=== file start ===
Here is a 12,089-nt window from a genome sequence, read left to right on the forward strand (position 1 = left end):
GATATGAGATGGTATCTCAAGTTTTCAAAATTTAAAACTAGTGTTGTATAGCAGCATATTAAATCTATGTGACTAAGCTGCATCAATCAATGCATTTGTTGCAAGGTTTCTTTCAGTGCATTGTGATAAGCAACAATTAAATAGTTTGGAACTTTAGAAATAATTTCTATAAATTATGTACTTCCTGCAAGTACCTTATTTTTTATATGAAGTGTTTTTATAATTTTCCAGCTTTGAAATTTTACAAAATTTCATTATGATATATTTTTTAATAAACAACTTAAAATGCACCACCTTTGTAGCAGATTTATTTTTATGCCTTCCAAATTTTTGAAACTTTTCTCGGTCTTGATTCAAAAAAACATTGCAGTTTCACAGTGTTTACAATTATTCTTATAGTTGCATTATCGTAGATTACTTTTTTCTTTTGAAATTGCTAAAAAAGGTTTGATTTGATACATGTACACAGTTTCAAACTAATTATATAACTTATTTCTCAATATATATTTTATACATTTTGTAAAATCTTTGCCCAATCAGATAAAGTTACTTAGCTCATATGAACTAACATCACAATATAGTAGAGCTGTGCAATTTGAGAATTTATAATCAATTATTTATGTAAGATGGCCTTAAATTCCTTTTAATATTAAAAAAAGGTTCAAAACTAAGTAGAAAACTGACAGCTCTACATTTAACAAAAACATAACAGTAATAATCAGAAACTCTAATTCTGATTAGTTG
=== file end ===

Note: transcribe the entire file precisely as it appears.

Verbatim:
Here is a 12,089-nt window from a genome sequence, read left to right on the forward strand (position 1 = left end):
GATATGAGATGGTATCTCAAGTTTTCAAAATTTAAAACTAGTGTTGTATAGCAGCATATTAAATCTATGTGACTAAGCTGCATCAATCAATGCATTTGTTGCAAGGTTTCTTTCAGTGCATTGTGATAAGCAACAATTAAATAGTTTGGAACTTTAGAAATAATTTCTATAAATTATGTACTTCCTGCAAGTACCTTATTTTTTATATGAAGTGTTTTTATAATTTTCCAGCTTTGAAATTTTACAAAATTTCATTATGATATATTTTTTAATAAACAACTTAAAATGCACCACCTTTGTAGCAGATTTATTTTTATGCCTTCCAAATTTTTGAAACTTTTCTCGGTCTTGATTCAAAAAAACATTGCAGTTTCACAGTGTTTACAATTATTCTTATAGTTGCATTATCGTAGATTACTTTTTTCTTTTGAAATTGCTAAAAAAGGTTTGATTTGATACATGTACACAGTTTCAAACTAATTATATAACTTATTTCTCAATATATATTTTATACATTTTGTAAAATCTTTGCCCAATCAGATAAAGTTACTTAGCTCATATGAACTAACATCACAATATAGTAGAGCTGTGCAATTTGAGAATTTATAATCAATTATTTATGTAAGATGGCCTTAAATTCCTTTTAATATTAAAAAAAGGTTCAAAACTAAGTAGAAAACTGACAGCTCTACATTTAACAAAAACATAACAGTAATAATCAGAAACTCTAATTCTGATTAGTTG